All my friends claim I’m too loud these days for a guy with gray hair and a Medicare card.
Blame it on the searing yellow 2020 Lexus LC 500 I had last week, a curvaceous, razor-cut luxury coupe with the spirit of an oversized sports car and the intoxicating bark of a muscle car.
That’s right, Lexus, the soft, well-behaved brand that mostly offers silent, exquisitely built vehicles for suburbanites and actuaries.
Fine. Think of the stunning LC 500 as the grand anti-Lexus.
Even after four years on the market, the edgy, big-wheeled LC 500 still looks like the wild concept coupe created by Toyota’s Calty Design Research facility in Newport Beach.
I figure the stylists there must wear wetsuits under their work clothes so they can go surfing at lunch.
Regardless of where the inspiration for the LC bubbled up, it remains pretty rad, dudes and dude-ettes -- especially in polarizing Flare Yellow paint like the LC 500 I had recently.
Low and chiseled on its edges, the LC sported Lexi’s laughably oversized grille that somehow fit with the coupe’s swoopy front-end.
A long, nicely carved hood slid down to the giant grille, topping flared front fenders pulled tightly over the car’s 21-inch polished wheels.
Smooth sides, meanwhile, flowed into jarring vertical vents in front of the rear wheel-wells, creating broad, muscular shoulders on the fenders.
They housed 21-inch wheels as well, wrapped with 275/35 tires, while the front big-dubs wore 245/45s. Twenty-one inch wheels on a Lexus?
Despite the big L on the LC’s rounded rump, the two-ton coupe had the squat and stance of a Porsche – though not quite the performance.
Still, my favorite line on the stunning LC was formed by its slinky carbon-fiber top, which was squeezed at its base, making the rear fenders look even broader.
It sure didn’t look much like the sedate Lexus sedans quietly cruising the better streets in my neighborhood, and it definitely did not sound like any of them.
Though not as powerful as some six-figure GT coupes, my $107,000 LC featured a gloriously stout 5-liter V-8 with 471 horsepower.
Most of the time, the smooth, responsive engine burbled along city streets, rarely even disturbing the grackles on the power lines.
Push hard on the car’s long-travel accelerator pedal and the LC leaps to the spur, its 10-speed automatic quickly downshifting for more acceleration.
With a rich bellow that carried hints of NASCAR and a rumbling mix of ‘60s muscle cars, the LC sprinted to 60 miles per hour in 4.7 seconds, according to Car and Driver.
Of course, the thrills come at a price -- as they always do. Lexus’ razor-cut hot-rod musters only 19 miles per gallon overall.
However, while too heavy to be considered a sports coupe, the long-legged LC turned aggressively and flatly into corners with steering so quick that most required no more than a quarter-turn of the steering wheel.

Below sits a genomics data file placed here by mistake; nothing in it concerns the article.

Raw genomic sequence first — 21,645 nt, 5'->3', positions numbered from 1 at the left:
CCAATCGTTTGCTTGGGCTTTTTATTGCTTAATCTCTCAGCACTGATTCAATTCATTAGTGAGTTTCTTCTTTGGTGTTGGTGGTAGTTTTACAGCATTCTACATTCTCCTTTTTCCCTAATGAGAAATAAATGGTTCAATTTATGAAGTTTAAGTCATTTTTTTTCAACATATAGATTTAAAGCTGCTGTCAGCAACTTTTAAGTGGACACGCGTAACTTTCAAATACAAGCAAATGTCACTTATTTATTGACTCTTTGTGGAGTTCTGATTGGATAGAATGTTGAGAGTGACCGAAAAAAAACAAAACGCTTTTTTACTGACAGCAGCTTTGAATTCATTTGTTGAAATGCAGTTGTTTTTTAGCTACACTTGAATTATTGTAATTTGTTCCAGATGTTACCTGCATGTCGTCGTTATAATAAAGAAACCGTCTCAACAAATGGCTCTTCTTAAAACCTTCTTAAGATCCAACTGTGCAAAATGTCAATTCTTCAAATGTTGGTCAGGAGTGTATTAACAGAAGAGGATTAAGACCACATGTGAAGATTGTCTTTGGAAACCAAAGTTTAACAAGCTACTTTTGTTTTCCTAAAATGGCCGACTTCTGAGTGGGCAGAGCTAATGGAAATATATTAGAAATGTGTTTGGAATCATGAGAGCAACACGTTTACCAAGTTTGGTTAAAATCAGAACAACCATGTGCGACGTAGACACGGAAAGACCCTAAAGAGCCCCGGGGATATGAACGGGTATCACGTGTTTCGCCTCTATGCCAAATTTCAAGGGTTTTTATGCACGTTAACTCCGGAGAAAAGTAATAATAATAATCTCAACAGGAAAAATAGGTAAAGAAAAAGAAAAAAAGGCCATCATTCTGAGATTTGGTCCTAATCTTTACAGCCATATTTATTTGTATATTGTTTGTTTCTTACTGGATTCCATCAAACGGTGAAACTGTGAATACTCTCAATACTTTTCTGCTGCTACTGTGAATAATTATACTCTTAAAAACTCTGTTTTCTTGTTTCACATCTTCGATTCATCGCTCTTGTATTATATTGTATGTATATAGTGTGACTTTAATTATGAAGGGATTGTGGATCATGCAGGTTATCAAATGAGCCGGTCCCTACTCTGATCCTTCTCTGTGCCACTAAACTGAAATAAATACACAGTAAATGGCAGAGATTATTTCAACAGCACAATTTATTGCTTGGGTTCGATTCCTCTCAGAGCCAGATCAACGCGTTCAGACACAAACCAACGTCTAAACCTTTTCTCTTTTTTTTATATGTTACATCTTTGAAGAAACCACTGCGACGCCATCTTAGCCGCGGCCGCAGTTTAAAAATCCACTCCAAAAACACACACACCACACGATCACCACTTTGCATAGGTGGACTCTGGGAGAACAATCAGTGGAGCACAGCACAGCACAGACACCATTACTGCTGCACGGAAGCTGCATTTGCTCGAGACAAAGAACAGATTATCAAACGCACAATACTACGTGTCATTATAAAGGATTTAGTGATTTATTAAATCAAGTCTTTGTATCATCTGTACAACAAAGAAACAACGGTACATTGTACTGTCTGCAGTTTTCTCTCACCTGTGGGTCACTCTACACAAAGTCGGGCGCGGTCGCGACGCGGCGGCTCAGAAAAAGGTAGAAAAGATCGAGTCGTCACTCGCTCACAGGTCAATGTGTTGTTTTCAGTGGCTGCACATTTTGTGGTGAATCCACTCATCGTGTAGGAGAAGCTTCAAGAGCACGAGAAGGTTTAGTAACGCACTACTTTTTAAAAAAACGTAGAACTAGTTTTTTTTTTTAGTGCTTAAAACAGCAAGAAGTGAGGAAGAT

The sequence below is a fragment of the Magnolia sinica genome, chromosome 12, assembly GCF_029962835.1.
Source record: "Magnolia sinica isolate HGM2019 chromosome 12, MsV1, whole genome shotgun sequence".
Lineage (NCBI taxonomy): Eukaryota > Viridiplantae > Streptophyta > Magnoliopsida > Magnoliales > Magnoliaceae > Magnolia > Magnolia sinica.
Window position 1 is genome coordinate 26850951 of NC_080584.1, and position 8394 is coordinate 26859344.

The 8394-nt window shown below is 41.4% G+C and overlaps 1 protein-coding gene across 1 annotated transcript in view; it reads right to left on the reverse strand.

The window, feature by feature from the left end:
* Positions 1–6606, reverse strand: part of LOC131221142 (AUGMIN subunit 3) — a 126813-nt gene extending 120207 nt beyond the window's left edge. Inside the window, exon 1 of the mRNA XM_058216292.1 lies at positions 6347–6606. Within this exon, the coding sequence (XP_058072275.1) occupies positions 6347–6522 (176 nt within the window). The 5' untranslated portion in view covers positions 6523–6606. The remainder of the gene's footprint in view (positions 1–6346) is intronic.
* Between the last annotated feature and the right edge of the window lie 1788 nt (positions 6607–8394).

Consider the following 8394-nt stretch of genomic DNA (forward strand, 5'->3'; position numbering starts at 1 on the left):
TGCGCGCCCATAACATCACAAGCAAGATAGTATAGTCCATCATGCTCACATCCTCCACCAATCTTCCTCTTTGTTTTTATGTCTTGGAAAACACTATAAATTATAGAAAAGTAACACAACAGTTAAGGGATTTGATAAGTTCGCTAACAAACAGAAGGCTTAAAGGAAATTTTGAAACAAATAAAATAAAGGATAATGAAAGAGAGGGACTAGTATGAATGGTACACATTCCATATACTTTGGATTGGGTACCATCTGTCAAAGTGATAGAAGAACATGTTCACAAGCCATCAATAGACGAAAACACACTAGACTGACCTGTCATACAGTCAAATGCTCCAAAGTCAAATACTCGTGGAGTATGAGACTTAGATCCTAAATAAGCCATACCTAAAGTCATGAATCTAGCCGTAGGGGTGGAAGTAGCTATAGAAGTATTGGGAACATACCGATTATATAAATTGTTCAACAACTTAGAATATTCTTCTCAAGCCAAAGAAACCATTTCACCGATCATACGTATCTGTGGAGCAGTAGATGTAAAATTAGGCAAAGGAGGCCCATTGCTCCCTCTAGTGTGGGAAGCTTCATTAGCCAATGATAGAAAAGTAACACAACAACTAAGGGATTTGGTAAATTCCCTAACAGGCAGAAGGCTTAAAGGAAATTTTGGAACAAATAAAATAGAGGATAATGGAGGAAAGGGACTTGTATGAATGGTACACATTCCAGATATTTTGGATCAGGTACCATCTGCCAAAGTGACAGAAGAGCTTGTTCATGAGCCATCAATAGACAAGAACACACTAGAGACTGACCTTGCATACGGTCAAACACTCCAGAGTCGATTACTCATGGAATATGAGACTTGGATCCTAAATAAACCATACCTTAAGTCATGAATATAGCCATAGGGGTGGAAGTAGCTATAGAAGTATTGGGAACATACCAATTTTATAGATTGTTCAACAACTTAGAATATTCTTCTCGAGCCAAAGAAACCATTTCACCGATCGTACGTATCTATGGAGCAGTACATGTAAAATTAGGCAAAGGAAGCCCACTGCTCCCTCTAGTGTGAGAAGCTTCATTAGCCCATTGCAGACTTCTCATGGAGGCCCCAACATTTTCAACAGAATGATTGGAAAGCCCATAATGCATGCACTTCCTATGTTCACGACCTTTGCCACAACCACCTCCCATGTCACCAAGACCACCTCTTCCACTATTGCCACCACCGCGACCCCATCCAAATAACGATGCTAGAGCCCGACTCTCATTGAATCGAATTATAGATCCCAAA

It caught me by surprise initially, but I sort of warmed to it.
If pushed hard, the LC lost some of its composure, but most of the time in town, the coupe felt eager and willing.
Likewise, the car’s firm ride seemed largely out of place on a Lexus, transmitting clomp and pitch over expansion strips, but rarely exhibiting much jiggle or bounce.
As a result, though, it’s hard to classify the big coupe – neither all sport nor all luxury, but hey, you probably won’t care when you’re behind the wheel of the LC.
Lexus has steadily gotten better with interiors over the last decade and hits its stride with the black interior in my LC.
A flat, smooth, slightly padded dashboard, for example, overlapped a curving black-glass panel hiding a 10.3-inch display screen.
Among the features in there somewhere were Smart Watch and Alexa Skill integration and Amazon Alexa compatibility, as well as safety stuff like active cruise control, lane-keep assist and lane-departure alert.
The elegant dashboard eased down onto a broad console with a leather-bound grab-handle on its right side and a highly irritating electric shifter.
The balky device often insisted on sliding to “D” even when I wanted to back up. It kind of reminded me of my last ex-wife.
At least the LC’s door-panels were stunning, with tops that curved around to meet the dash and swoopy centers in suede anchored by sleek satin door-handles.
Naturally, the form-fitting black-leather seats were special, too, with sculpted bolsters and suede black centers. Technically, the LC has a back seat, but it is so tiny that it mostly serves as a package tray.
Among the options on my six-figure LC were the 21-inch alloy wheels, $2,650; the 13-speaker Mark Levinson stereo, $1,220; and a performance package that included the sport seats and carbon-fiber roof, $5,960.
I like to think I’m too young for a Lexus – my creaks and pops notwithstanding, but if the LC is the new Lexus, sign me up – oversized grille and all.
2020 Lexus LC 500
- What I liked most: The styling and most of the car’s performance.
- What I would change: The balky electric shifter and the LC’s weight.
- MSRP: Base price, $92,950; as equipped, $106,954
- Official color: Flare Yellow.
- Fuel economy: 16 miles per gallon in the city, 25 on the highway and 19 mpg combined, with filler on the left.
- Odometer reading when tested: 4,366 miles.
- Spare tire: None – run-flat tires.
- Weight: 4,371 pounds.
- Length-width-height: 187.4 inches long/75.6 inches wide/53 inches tall.
- Fuel-tank capacity: 21.7 gallons.
- Towing capacity: Not applicable.
- 2020 Lexus LC 500 in a few words: The best-looking, most-interesting car Lexus builds, but a car too heavy to be a sports car and not quite a grand tourer.
- Warranty: Four-year, 50,00-mile overall warranty and six-year, 70,000-mile powertrain protection.
- Final assembly location: Aichi, Japan.
- Manufacturer’s website: www.lexus.com
- E-mail me at firstname.lastname@example.org
- Up next: 2020 Toyota Yaris